‘You have to fight against neo-Nazism’: German TV series wins Emmy

The series “Family Brown” by Germany’s ZDF channel scooped up a coveted trophy in New York City on Monday evening with its tales of what happens when a neo-Nazi finds out he has a dark-skinned daughter.

'You have to fight against neo-Nazism': German TV series wins Emmy
Producer Beatrice Kramm accepting the Emmy with her colleagues. Photo: DPA.

Producer Beatrice Kramm couldn’t help but cheer at the podium at the prestigious awards ceremony when she received the International Emmy on stage with her team.

“Thank you very much to the juries all over the world for voting for our little programme,” Kramm said.

After the victory, Kramm said that the humorous portrayal of neo-Nazis in their TV series was by no means trivial. “You have to fight against neo-Nazism, however you can do it.”

In eight 60-minute instalments, Family Brown tells the story of a neo-Nazi who finds himself in bizarre situations when an Eritrean woman he had a one-night stand with is deported to her country and leaves their daughter at his doorstep.

A scene from “Family Brown.” Photo: DPA.

“It is definitely a challenge to express complex characters in five or six minutes,” said ZDF editor Lucia Haslauer.

In spite of beating off stiff competition in the short-form series category from Canada, Argentina and Brazil at the 45th edition of the global gala, the TV programme was the only big German winner of the evening.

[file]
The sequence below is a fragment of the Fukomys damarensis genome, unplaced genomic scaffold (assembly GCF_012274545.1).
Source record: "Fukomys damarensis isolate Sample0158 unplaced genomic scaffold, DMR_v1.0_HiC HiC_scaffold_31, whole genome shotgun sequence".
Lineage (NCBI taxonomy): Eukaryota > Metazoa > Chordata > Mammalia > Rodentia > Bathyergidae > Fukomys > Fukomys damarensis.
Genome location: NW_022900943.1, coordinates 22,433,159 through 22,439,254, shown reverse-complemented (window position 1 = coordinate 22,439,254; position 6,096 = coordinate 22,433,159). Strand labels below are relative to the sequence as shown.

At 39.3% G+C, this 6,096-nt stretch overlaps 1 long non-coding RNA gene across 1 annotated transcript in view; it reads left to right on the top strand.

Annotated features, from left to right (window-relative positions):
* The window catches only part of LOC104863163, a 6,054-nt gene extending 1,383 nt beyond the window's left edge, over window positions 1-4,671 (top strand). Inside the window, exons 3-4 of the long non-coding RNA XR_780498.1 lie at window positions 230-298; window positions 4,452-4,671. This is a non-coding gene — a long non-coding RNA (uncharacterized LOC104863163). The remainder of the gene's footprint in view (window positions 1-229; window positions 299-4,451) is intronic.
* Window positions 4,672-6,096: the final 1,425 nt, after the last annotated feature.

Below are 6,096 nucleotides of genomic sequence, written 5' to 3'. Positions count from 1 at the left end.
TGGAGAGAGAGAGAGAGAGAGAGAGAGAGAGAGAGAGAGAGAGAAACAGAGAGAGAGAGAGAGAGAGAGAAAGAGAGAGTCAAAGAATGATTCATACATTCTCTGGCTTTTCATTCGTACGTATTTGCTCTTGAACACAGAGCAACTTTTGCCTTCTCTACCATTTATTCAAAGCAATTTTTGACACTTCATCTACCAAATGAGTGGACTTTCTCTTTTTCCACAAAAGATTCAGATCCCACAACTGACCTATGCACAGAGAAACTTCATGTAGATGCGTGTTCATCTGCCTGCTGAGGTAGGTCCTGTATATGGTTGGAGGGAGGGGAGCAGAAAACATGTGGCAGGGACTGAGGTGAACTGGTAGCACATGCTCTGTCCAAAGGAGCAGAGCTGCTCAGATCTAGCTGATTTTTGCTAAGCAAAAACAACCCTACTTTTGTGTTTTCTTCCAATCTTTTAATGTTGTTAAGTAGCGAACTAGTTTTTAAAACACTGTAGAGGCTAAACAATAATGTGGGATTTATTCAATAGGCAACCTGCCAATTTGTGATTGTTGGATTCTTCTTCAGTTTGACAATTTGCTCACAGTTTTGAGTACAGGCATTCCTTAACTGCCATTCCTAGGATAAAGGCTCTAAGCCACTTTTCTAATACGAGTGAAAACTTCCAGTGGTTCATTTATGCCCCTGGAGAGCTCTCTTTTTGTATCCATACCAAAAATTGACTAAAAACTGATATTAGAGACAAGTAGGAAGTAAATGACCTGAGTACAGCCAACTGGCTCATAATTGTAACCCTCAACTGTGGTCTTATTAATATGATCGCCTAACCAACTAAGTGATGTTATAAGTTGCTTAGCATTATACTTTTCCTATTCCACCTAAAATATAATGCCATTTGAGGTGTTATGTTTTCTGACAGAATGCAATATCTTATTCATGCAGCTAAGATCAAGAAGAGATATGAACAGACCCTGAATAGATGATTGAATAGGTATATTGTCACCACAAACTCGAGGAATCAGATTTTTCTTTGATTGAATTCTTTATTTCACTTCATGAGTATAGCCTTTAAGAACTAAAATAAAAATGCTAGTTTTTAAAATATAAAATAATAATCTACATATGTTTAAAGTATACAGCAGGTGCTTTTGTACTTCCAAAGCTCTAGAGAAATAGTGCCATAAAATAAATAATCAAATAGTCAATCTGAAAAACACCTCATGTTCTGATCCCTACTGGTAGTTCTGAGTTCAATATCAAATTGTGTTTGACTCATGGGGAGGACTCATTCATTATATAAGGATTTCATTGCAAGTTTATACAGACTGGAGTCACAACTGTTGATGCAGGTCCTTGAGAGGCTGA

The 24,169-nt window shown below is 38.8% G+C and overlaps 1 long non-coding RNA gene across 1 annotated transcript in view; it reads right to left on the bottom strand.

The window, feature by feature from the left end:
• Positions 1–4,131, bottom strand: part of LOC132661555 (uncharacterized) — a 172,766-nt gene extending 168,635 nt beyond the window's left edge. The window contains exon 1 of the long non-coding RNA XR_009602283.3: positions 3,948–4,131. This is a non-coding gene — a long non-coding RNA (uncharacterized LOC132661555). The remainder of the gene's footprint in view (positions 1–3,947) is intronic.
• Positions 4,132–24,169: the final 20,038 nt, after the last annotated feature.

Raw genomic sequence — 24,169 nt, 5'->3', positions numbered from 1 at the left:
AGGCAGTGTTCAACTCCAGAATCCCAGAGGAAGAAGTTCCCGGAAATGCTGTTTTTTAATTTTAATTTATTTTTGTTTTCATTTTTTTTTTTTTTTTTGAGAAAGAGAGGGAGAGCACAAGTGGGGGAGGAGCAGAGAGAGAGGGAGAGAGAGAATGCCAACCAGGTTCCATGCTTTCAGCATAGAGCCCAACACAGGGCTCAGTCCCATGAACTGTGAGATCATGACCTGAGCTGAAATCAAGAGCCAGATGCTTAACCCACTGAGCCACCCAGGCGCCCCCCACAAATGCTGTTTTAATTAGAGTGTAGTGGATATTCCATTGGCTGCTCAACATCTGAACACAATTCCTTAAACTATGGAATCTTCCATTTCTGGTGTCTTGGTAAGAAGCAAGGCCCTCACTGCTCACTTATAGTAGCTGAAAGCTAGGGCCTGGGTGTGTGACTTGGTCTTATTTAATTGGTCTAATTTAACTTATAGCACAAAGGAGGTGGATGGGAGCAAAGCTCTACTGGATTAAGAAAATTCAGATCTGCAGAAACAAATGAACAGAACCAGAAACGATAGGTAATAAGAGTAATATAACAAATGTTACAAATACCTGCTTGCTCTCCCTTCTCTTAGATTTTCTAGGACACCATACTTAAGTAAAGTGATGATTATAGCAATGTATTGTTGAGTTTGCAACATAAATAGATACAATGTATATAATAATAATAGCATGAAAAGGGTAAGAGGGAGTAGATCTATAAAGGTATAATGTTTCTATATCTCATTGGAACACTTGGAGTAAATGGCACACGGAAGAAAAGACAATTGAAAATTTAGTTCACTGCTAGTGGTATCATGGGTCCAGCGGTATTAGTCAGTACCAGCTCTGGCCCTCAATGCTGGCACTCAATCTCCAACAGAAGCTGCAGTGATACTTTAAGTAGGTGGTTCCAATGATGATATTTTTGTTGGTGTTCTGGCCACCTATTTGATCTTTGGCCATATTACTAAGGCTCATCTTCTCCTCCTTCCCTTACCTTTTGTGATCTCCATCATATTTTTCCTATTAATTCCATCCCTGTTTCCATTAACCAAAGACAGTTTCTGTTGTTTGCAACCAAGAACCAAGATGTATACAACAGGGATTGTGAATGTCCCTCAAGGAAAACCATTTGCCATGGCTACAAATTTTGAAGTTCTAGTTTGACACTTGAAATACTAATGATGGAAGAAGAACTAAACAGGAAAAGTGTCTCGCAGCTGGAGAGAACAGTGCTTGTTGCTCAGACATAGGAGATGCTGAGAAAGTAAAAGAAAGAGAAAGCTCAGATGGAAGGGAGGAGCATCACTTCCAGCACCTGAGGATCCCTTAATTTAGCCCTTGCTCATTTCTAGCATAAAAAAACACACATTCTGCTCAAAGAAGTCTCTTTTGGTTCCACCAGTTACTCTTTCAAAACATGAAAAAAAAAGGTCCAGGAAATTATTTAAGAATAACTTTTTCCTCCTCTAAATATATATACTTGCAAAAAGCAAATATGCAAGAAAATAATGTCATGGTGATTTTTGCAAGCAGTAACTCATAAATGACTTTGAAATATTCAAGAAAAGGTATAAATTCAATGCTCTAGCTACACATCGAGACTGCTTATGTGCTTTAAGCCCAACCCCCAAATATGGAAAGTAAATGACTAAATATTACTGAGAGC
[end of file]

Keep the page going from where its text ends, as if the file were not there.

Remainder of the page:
Actress Sonja Gerhardt, who was nominated as best actress for her role in the ZDF series “Ku' damm 56,” was less fortunate and did not leave with an award in hand.

“Of course you're disappointed. You're so close and then in the end, you don’t get it,” said Gerhardt, adding that the nomination was still “quite a big honour.”

Gerhardt had already won two awards this year for her role in “Ku’ damm 56” – the German Television Award for best actress as well as the Bavarian Television Award.

The International Emmy Awards recognize the best TV programmes across the world that are produced and aired outside of the US.

Last year, Germany was nominated five times and went home with three golden trophies.



Meet the Spanish rapper bringing flamenco and bossa nova into hip-hop

Spanish rapper C. Tangana was taking a big risk when he started mixing old-fashioned influences like flamenco and bossa nova into his hip-hop -- but it's this eclectic sound that has turned him into a phenomenon on both sides of the Atlantic.

Meet the Spanish rapper bringing flamenco and bossa nova into hip-hop
Spanish rapper Anton Alvarez known as 'C. Tangana' poses in Madrid on April 29, 2021. Photo: Javier Soriano/AFP

The 30-year-old has emerged as one of the world’s biggest Spanish-language stars since his third album “El Madrileno” — the Madrilenian — came out in February. That ranks him alongside his superstar ex-girlfriend Rosalia, the Grammy-winning Catalan singer with whom he has co-written several hits.